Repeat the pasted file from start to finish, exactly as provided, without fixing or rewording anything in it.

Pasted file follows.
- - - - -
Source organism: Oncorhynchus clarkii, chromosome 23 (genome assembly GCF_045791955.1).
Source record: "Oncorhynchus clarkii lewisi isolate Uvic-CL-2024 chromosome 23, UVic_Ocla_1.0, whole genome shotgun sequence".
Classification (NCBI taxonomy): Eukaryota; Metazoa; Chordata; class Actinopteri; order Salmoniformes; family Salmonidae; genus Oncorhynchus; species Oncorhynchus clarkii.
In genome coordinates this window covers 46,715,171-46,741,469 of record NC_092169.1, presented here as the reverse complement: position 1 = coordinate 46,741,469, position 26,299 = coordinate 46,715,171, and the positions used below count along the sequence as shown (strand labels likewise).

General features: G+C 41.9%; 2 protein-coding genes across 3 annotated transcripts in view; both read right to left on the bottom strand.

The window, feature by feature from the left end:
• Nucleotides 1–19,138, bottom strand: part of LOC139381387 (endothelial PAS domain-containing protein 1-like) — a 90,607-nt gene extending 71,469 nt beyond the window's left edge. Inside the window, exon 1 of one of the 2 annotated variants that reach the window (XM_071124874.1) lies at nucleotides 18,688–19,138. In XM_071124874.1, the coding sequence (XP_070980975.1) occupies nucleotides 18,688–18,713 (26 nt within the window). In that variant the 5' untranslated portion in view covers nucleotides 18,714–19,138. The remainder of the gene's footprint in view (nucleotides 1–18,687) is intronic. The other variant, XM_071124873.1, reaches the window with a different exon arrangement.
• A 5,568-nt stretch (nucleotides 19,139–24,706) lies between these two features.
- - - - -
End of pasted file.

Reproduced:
Source organism: Oncorhynchus clarkii, chromosome 23 (genome assembly GCF_045791955.1).
Source record: "Oncorhynchus clarkii lewisi isolate Uvic-CL-2024 chromosome 23, UVic_Ocla_1.0, whole genome shotgun sequence".
Classification (NCBI taxonomy): Eukaryota; Metazoa; Chordata; class Actinopteri; order Salmoniformes; family Salmonidae; genus Oncorhynchus; species Oncorhynchus clarkii.
In genome coordinates this window covers 46,715,171-46,741,469 of record NC_092169.1, presented here as the reverse complement: position 1 = coordinate 46,741,469, position 26,299 = coordinate 46,715,171, and the positions used below count along the sequence as shown (strand labels likewise).

General features: G+C 41.9%; 2 protein-coding genes across 3 annotated transcripts in view; both read right to left on the bottom strand.

The window, feature by feature from the left end:
• Nucleotides 1–19,138, bottom strand: part of LOC139381387 (endothelial PAS domain-containing protein 1-like) — a 90,607-nt gene extending 71,469 nt beyond the window's left edge. Inside the window, exon 1 of one of the 2 annotated variants that reach the window (XM_071124874.1) lies at nucleotides 18,688–19,138. In XM_071124874.1, the coding sequence (XP_070980975.1) occupies nucleotides 18,688–18,713 (26 nt within the window). In that variant the 5' untranslated portion in view covers nucleotides 18,714–19,138. The remainder of the gene's footprint in view (nucleotides 1–18,687) is intronic. The other variant, XM_071124873.1, reaches the window with a different exon arrangement.
• A 5,568-nt stretch (nucleotides 19,139–24,706) lies between these two features.